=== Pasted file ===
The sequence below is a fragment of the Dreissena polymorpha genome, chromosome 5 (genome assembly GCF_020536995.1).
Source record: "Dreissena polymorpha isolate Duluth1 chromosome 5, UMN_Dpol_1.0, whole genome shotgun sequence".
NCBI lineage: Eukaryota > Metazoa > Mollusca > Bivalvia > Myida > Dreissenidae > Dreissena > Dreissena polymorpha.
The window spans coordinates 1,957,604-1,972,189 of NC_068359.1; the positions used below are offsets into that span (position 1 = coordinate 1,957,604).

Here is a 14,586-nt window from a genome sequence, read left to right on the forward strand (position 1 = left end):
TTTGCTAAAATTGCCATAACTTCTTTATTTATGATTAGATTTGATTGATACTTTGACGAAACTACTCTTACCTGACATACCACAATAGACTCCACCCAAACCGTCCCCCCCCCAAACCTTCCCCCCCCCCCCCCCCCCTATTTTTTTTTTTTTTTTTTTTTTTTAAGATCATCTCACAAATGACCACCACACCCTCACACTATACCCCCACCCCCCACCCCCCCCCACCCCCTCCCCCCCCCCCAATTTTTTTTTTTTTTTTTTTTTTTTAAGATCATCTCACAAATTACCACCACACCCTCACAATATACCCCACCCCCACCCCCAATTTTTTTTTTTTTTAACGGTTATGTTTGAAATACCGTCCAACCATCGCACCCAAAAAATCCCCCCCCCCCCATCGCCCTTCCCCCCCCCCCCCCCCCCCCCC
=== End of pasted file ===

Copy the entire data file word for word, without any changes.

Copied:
The sequence below is a fragment of the Dreissena polymorpha genome, chromosome 5 (genome assembly GCF_020536995.1).
Source record: "Dreissena polymorpha isolate Duluth1 chromosome 5, UMN_Dpol_1.0, whole genome shotgun sequence".
NCBI lineage: Eukaryota > Metazoa > Mollusca > Bivalvia > Myida > Dreissenidae > Dreissena > Dreissena polymorpha.
The window spans coordinates 1,957,604-1,972,189 of NC_068359.1; the positions used below are offsets into that span (position 1 = coordinate 1,957,604).

Here is a 14,586-nt window from a genome sequence, read left to right on the forward strand (position 1 = left end):
TTTGCTAAAATTGCCATAACTTCTTTATTTATGATTAGATTTGATTGATACTTTGACGAAACTACTCTTACCTGACATACCACAATAGACTCCACCCAAACCGTCCCCCCCCCAAACCTTCCCCCCCCCCCCCCCCCCTATTTTTTTTTTTTTTTTTTTTTTTTAAGATCATCTCACAAATGACCACCACACCCTCACACTATACCCCCACCCCCCACCCCCCCCCACCCCCTCCCCCCCCCCCAATTTTTTTTTTTTTTTTTTTTTTTTAAGATCATCTCACAAATTACCACCACACCCTCACAATATACCCCACCCCCACCCCCAATTTTTTTTTTTTTTAACGGTTATGTTTGAAATACCGTCCAACCATCGCACCCAAAAAATCCCCCCCCCCCCATCGCCCTTCCCCCCCCCCCCCCCCCCCCCC